Ohio’s FirstEnergy Corp. subsidiaries, the Cleveland Electric Illuminating Company, Ohio Edison and Toledo Edison - are planning a $505 million utility securitization, according to a US Securities and Exchange Commission filing.

The issuer has not yet filed the deal  for approval with Public Utilities Commission of Ohio, a spokesperson for the regulator said.

Saber Partners, the New York advisory firm that has participated in the structure, marketing and pricing of about $8 billion of similar offerings in 5 states, said in a report this week that the First Energy's deal is structured with more complexity than almost all previous utility securitizations.

FirstEnergy will receive two times the normal fee seen in previous utility securitizations for acting as servicer of the bonds, according to the Saber report. 

Customers will pay the utilities 10 basis points on the principal amount per year vs. 5 basis points paid in the 2009 and 2007 utility securitizations in neighboring West Virginia for the ratepayer obligation charge bonds issued by FirstEnergy subsidiaries, Potomac Edison and Monongahela Power

There also does not seem to be a corresponding offset above actual cost associated with other utility customer rates that were a part of past utility securitization deals.

Still the structure sticks to the basic rules for utility securitizations. It includes a ratepayer obligation charge on certain consumers' electric bills and a mechanism to adjust rate charges periodically as needed to ensure payments of interest and principal when due. It also provides special legal protections to make the adjustment mechanism “irrevocable and enforceable for the benefit of bondholders.”

Saber believes this offering should be well received based on current credit spreads for corporate and utility bond offerings.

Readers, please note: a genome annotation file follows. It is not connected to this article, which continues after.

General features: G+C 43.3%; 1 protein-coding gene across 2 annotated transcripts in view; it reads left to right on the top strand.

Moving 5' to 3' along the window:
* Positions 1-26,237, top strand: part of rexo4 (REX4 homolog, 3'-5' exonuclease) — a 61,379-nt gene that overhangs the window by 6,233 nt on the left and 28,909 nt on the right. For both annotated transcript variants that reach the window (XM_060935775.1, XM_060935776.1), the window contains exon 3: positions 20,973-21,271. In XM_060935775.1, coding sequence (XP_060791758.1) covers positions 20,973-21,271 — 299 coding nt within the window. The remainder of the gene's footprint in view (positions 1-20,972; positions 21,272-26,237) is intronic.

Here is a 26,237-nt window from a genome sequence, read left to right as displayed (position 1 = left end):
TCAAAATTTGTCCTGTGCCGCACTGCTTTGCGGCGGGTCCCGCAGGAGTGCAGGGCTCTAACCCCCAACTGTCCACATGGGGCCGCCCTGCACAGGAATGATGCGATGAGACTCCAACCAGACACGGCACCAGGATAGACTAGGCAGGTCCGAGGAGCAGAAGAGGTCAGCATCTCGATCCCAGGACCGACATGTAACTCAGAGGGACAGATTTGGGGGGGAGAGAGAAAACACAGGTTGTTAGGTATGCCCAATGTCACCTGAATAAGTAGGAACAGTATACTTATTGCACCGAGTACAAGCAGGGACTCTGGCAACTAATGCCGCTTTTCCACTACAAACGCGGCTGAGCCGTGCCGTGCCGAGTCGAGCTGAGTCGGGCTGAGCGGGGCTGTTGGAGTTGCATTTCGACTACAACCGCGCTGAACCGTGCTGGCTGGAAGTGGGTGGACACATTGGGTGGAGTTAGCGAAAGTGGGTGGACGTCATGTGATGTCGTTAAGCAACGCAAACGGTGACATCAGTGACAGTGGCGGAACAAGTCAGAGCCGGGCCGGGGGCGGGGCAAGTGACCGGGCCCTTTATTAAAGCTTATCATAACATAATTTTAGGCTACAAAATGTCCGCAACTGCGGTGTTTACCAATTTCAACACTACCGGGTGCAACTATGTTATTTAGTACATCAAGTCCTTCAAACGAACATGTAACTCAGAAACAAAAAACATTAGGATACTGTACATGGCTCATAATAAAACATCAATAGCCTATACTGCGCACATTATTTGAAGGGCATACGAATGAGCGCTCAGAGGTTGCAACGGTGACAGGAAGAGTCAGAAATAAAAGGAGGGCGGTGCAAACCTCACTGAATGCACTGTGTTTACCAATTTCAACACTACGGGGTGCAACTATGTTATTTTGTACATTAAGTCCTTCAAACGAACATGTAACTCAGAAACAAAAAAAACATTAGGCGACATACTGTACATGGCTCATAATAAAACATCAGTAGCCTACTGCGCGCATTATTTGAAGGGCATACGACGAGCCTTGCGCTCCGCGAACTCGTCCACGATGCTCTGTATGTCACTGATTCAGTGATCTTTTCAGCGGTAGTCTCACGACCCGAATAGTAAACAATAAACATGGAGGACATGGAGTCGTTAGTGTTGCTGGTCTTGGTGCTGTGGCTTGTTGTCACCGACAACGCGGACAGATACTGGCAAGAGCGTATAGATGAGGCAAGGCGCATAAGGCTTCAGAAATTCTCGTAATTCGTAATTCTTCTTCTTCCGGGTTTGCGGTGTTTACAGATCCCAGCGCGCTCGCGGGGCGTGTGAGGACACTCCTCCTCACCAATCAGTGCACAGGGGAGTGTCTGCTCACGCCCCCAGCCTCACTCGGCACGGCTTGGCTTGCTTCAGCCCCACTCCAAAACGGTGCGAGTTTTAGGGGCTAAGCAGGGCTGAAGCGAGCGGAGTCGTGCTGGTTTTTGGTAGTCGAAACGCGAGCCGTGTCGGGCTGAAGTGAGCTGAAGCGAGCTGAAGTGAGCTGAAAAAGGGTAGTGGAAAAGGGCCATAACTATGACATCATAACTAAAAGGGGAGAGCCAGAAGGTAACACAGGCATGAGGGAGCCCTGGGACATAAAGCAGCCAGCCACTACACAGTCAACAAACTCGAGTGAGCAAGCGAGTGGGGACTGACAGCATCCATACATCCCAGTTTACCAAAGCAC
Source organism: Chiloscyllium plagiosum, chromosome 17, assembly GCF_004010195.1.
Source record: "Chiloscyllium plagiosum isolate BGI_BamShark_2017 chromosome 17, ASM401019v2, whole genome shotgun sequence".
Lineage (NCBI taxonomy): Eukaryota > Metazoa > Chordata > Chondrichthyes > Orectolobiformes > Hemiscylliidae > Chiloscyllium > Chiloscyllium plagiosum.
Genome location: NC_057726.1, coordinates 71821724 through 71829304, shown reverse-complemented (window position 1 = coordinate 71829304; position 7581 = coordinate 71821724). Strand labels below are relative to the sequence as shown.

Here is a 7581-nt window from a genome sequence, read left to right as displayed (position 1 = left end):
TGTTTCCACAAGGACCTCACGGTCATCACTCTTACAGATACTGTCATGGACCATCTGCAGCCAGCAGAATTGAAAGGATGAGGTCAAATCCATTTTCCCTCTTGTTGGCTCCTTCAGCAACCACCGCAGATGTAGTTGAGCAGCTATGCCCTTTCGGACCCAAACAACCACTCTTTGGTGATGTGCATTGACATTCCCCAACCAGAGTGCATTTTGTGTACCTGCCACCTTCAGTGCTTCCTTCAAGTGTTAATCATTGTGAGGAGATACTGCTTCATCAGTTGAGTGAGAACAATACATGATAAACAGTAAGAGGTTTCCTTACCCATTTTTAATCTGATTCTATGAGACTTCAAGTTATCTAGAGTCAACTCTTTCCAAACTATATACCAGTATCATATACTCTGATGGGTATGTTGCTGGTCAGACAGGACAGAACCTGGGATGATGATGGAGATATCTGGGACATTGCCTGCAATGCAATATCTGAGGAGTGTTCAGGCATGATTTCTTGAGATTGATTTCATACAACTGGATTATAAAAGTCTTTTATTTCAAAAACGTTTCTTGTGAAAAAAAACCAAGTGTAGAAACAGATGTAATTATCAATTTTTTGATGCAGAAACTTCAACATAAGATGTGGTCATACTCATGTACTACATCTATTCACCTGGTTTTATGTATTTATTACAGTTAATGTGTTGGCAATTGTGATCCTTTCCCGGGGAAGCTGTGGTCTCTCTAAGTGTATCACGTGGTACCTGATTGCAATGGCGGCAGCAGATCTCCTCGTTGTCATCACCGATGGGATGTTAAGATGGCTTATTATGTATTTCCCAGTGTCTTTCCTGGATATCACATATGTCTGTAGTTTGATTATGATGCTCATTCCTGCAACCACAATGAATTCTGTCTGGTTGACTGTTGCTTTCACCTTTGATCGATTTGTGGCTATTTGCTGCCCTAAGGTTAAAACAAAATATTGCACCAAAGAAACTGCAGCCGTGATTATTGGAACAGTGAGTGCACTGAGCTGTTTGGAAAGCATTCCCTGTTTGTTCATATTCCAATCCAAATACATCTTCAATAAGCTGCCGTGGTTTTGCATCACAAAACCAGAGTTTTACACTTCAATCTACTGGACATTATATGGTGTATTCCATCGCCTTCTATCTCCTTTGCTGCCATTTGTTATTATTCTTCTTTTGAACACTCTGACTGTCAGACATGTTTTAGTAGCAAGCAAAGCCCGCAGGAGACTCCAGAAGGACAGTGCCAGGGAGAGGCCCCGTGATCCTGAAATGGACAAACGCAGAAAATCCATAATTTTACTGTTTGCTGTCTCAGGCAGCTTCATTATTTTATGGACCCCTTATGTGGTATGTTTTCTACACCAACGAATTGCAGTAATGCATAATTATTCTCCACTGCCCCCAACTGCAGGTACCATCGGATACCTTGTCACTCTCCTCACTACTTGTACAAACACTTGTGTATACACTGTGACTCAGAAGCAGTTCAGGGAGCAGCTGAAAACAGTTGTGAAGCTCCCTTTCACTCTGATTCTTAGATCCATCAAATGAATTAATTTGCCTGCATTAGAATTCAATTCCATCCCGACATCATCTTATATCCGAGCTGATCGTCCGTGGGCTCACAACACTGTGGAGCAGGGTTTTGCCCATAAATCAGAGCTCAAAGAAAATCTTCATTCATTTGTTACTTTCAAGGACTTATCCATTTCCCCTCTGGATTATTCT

“The best comparables to this bond - are historically narrow or ‘tight’,” according to the Saber report. “Institutional investors are looking for high-quality fixed income investments, and there is a limit to the amount of US treasuries and U.S. Agency debt that they want to buy.” 

In October 2012, First Energy’s $555 million deferred energy costs securitization received approval from the PUCO.

It was the first use of Ohio’s Dec. 2011 enacted Securitization Act created by House Bill 364, which allows Ohio’s electric distribution utilities to issue low-interest; long-term bonds to replace certain types of deferred costs that otherwise would have higher carrying costs, resulting in savings for ratepayers.

Saber Partners said in its report that it anticipates more utility securitizations to come to market as utilities, their regulators and state legislators push to lower electricity costs to consumers. 

“Securitization can be used to recover storm related costs from Superstorm Sandy as well as environmental and other costs,” according to the report. “Properly structured and marketed … this is the best financing vehicle available for utilities and their customers.” 





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